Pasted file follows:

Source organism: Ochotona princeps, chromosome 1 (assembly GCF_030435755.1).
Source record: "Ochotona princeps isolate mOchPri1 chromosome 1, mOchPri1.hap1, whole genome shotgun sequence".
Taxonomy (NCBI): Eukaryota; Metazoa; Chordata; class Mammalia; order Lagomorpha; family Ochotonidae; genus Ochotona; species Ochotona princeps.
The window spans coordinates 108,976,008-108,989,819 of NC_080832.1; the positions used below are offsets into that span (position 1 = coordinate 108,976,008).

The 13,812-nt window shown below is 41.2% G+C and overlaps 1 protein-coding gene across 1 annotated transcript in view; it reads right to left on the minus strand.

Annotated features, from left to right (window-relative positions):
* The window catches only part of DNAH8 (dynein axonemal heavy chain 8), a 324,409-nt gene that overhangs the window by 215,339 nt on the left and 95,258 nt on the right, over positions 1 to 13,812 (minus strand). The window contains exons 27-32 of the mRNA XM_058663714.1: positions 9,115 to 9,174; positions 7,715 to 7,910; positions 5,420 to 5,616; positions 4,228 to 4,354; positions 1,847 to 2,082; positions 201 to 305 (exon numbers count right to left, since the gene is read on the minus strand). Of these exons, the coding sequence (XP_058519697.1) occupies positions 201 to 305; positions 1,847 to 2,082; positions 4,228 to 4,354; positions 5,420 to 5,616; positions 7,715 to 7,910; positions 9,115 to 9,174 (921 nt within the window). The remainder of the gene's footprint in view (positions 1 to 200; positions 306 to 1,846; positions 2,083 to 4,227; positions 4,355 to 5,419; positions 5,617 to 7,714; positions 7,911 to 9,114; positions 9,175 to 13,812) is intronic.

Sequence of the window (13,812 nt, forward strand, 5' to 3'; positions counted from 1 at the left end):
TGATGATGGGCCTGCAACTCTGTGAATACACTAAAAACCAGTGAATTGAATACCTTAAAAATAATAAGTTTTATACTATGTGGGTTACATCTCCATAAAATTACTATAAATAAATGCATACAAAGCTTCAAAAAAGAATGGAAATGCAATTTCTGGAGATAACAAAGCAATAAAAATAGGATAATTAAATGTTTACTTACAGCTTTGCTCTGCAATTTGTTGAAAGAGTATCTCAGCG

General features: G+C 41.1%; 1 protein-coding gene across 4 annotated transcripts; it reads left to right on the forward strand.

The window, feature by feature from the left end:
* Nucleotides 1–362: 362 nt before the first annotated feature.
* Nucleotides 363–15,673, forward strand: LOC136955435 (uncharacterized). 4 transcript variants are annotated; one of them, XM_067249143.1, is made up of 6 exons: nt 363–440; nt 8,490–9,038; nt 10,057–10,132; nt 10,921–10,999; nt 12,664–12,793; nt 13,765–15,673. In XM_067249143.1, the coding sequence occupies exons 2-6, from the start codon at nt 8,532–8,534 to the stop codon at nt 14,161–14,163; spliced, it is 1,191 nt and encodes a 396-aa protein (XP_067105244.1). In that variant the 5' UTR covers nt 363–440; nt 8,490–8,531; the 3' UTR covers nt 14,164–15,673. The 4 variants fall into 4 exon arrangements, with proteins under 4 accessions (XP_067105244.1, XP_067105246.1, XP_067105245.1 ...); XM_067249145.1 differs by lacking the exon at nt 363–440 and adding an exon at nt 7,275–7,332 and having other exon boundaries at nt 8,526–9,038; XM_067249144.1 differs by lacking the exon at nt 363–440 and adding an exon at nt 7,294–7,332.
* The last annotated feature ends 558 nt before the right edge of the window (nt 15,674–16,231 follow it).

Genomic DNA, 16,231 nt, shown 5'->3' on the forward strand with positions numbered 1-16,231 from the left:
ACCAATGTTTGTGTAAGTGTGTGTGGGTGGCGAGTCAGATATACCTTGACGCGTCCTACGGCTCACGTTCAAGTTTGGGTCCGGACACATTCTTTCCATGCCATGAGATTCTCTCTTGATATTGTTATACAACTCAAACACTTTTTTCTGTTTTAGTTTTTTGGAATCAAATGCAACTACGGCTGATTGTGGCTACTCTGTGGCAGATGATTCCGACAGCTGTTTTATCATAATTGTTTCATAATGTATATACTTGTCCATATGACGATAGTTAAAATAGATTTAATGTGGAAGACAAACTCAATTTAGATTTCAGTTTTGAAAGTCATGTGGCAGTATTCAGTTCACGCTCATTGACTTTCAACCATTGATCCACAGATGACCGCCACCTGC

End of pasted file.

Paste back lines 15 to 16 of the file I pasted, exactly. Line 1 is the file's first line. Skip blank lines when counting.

Genomic DNA, 16,231 nt, shown 5'->3' on the forward strand with positions numbered 1-16,231 from the left:
ACCAATGTTTGTGTAAGTGTGTGTGGGTGGCGAGTCAGATATACCTTGACGCGTCCTACGGCTCACGTTCAAGTTTGGGTCCGGACACATTCTTTCCATGCCATGAGATTCTCTCTTGATATTGTTATACAACTCAAACACTTTTTTCTGTTTTAGTTTTTTGGAATCAAATGCAACTACGGCTGATTGTGGCTACTCTGTGGCAGATGATTCCGACAGCTGTTTTATCATAATTGTTTCATAATGTATATACTTGTCCATATGACGATAGTTAAAATAGATTTAATGTGGAAGACAAACTCAATTTAGATTTCAGTTTTGAAAGTCATGTGGCAGTATTCAGTTCACGCTCATTGACTTTCAACCATTGATCCACAGATGACCGCCACCTGC